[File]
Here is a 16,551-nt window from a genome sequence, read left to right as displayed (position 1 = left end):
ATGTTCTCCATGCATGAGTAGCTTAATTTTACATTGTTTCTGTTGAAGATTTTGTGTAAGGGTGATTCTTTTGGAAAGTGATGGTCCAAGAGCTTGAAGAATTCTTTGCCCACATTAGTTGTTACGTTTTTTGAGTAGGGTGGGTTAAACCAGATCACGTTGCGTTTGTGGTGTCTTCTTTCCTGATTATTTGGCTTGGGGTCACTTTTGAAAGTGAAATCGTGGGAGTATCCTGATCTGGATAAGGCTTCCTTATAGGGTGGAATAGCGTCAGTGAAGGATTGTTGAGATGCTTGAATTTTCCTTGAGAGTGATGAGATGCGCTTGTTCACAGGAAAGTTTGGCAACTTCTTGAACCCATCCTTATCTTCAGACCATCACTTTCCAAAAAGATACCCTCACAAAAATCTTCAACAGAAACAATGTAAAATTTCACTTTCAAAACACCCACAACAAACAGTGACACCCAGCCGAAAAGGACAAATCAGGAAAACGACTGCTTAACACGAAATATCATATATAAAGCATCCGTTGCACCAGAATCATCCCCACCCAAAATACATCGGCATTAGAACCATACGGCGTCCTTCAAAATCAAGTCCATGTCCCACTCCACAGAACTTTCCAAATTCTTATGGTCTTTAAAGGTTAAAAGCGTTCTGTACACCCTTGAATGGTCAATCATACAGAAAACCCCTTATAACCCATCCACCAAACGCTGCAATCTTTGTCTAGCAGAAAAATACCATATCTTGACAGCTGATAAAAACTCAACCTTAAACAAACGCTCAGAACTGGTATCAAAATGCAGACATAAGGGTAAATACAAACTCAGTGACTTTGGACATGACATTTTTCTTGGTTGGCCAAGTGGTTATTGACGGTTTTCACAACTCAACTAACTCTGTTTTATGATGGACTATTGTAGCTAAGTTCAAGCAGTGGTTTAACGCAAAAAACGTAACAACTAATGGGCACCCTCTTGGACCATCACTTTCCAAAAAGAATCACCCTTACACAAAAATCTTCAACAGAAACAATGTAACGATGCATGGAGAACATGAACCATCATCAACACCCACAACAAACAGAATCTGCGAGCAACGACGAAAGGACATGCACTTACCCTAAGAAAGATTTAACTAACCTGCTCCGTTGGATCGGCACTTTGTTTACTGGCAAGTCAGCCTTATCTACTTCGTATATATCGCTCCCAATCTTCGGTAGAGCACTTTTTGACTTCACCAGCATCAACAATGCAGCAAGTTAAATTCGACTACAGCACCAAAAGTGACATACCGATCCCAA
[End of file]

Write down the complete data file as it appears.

Here is a 16,551-nt window from a genome sequence, read left to right as displayed (position 1 = left end):
ATGTTCTCCATGCATGAGTAGCTTAATTTTACATTGTTTCTGTTGAAGATTTTGTGTAAGGGTGATTCTTTTGGAAAGTGATGGTCCAAGAGCTTGAAGAATTCTTTGCCCACATTAGTTGTTACGTTTTTTGAGTAGGGTGGGTTAAACCAGATCACGTTGCGTTTGTGGTGTCTTCTTTCCTGATTATTTGGCTTGGGGTCACTTTTGAAAGTGAAATCGTGGGAGTATCCTGATCTGGATAAGGCTTCCTTATAGGGTGGAATAGCGTCAGTGAAGGATTGTTGAGATGCTTGAATTTTCCTTGAGAGTGATGAGATGCGCTTGTTCACAGGAAAGTTTGGCAACTTCTTGAACCCATCCTTATCTTCAGACCATCACTTTCCAAAAAGATACCCTCACAAAAATCTTCAACAGAAACAATGTAAAATTTCACTTTCAAAACACCCACAACAAACAGTGACACCCAGCCGAAAAGGACAAATCAGGAAAACGACTGCTTAACACGAAATATCATATATAAAGCATCCGTTGCACCAGAATCATCCCCACCCAAAATACATCGGCATTAGAACCATACGGCGTCCTTCAAAATCAAGTCCATGTCCCACTCCACAGAACTTTCCAAATTCTTATGGTCTTTAAAGGTTAAAAGCGTTCTGTACACCCTTGAATGGTCAATCATACAGAAAACCCCTTATAACCCATCCACCAAACGCTGCAATCTTTGTCTAGCAGAAAAATACCATATCTTGACAGCTGATAAAAACTCAACCTTAAACAAACGCTCAGAACTGGTATCAAAATGCAGACATAAGGGTAAATACAAACTCAGTGACTTTGGACATGACATTTTTCTTGGTTGGCCAAGTGGTTATTGACGGTTTTCACAACTCAACTAACTCTGTTTTATGATGGACTATTGTAGCTAAGTTCAAGCAGTGGTTTAACGCAAAAAACGTAACAACTAATGGGCACCCTCTTGGACCATCACTTTCCAAAAAGAATCACCCTTACACAAAAATCTTCAACAGAAACAATGTAACGATGCATGGAGAACATGAACCATCATCAACACCCACAACAAACAGAATCTGCGAGCAACGACGAAAGGACATGCACTTACCCTAAGAAAGATTTAACTAACCTGCTCCGTTGGATCGGCACTTTGTTTACTGGCAAGTCAGCCTTATCTACTTCGTATATATCGCTCCCAATCTTCGGTAGAGCACTTTTTGACTTCACCAGCATCAACAATGCAGCAAGTTAAATTCGACTACAGCACCAAAAGTGACATACCGATCCCAA